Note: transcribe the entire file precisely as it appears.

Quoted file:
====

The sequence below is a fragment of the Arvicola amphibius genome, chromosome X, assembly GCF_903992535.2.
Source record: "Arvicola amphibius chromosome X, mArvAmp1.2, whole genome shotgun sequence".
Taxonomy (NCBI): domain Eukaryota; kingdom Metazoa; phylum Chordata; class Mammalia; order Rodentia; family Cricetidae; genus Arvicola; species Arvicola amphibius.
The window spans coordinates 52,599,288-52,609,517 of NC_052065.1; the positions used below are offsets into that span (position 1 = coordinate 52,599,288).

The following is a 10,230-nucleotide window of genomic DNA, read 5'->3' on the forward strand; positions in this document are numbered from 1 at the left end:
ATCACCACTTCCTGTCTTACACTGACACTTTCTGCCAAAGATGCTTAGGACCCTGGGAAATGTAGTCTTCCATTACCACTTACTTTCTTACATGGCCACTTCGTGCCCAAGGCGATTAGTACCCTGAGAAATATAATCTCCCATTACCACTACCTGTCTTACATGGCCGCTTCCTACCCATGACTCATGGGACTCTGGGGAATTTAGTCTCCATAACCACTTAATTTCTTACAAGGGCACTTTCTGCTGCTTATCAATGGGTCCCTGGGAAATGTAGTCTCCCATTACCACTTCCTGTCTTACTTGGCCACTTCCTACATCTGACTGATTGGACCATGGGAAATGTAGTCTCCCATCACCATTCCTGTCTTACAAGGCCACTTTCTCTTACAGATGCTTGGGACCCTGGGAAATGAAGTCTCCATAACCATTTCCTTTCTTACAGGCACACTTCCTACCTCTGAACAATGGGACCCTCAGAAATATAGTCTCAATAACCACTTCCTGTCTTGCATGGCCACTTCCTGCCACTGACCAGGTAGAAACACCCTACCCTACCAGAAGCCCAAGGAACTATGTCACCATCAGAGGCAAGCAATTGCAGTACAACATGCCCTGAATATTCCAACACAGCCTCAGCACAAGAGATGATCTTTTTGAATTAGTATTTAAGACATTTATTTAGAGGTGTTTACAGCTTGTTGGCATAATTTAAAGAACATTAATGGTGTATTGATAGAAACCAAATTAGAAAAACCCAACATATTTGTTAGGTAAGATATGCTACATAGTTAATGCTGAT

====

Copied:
The sequence below is a fragment of the Arvicola amphibius genome, chromosome X, assembly GCF_903992535.2.
Source record: "Arvicola amphibius chromosome X, mArvAmp1.2, whole genome shotgun sequence".
Taxonomy (NCBI): domain Eukaryota; kingdom Metazoa; phylum Chordata; class Mammalia; order Rodentia; family Cricetidae; genus Arvicola; species Arvicola amphibius.
The window spans coordinates 52,599,288-52,609,517 of NC_052065.1; the positions used below are offsets into that span (position 1 = coordinate 52,599,288).

The following is a 10,230-nucleotide window of genomic DNA, read 5'->3' on the forward strand; positions in this document are numbered from 1 at the left end:
ATCACCACTTCCTGTCTTACACTGACACTTTCTGCCAAAGATGCTTAGGACCCTGGGAAATGTAGTCTTCCATTACCACTTACTTTCTTACATGGCCACTTCGTGCCCAAGGCGATTAGTACCCTGAGAAATATAATCTCCCATTACCACTACCTGTCTTACATGGCCGCTTCCTACCCATGACTCATGGGACTCTGGGGAATTTAGTCTCCATAACCACTTAATTTCTTACAAGGGCACTTTCTGCTGCTTATCAATGGGTCCCTGGGAAATGTAGTCTCCCATTACCACTTCCTGTCTTACTTGGCCACTTCCTACATCTGACTGATTGGACCATGGGAAATGTAGTCTCCCATCACCATTCCTGTCTTACAAGGCCACTTTCTCTTACAGATGCTTGGGACCCTGGGAAATGAAGTCTCCATAACCATTTCCTTTCTTACAGGCACACTTCCTACCTCTGAACAATGGGACCCTCAGAAATATAGTCTCAATAACCACTTCCTGTCTTGCATGGCCACTTCCTGCCACTGACCAGGTAGAAACACCCTACCCTACCAGAAGCCCAAGGAACTATGTCACCATCAGAGGCAAGCAATTGCAGTACAACATGCCCTGAATATTCCAACACAGCCTCAGCACAAGAGATGATCTTTTTGAATTAGTATTTAAGACATTTATTTAGAGGTGTTTACAGCTTGTTGGCATAATTTAAAGAACATTAATGGTGTATTGATAGAAACCAAATTAGAAAAACCCAACATATTTGTTAGGTAAGATATGCTACATAGTTAATGCTGAT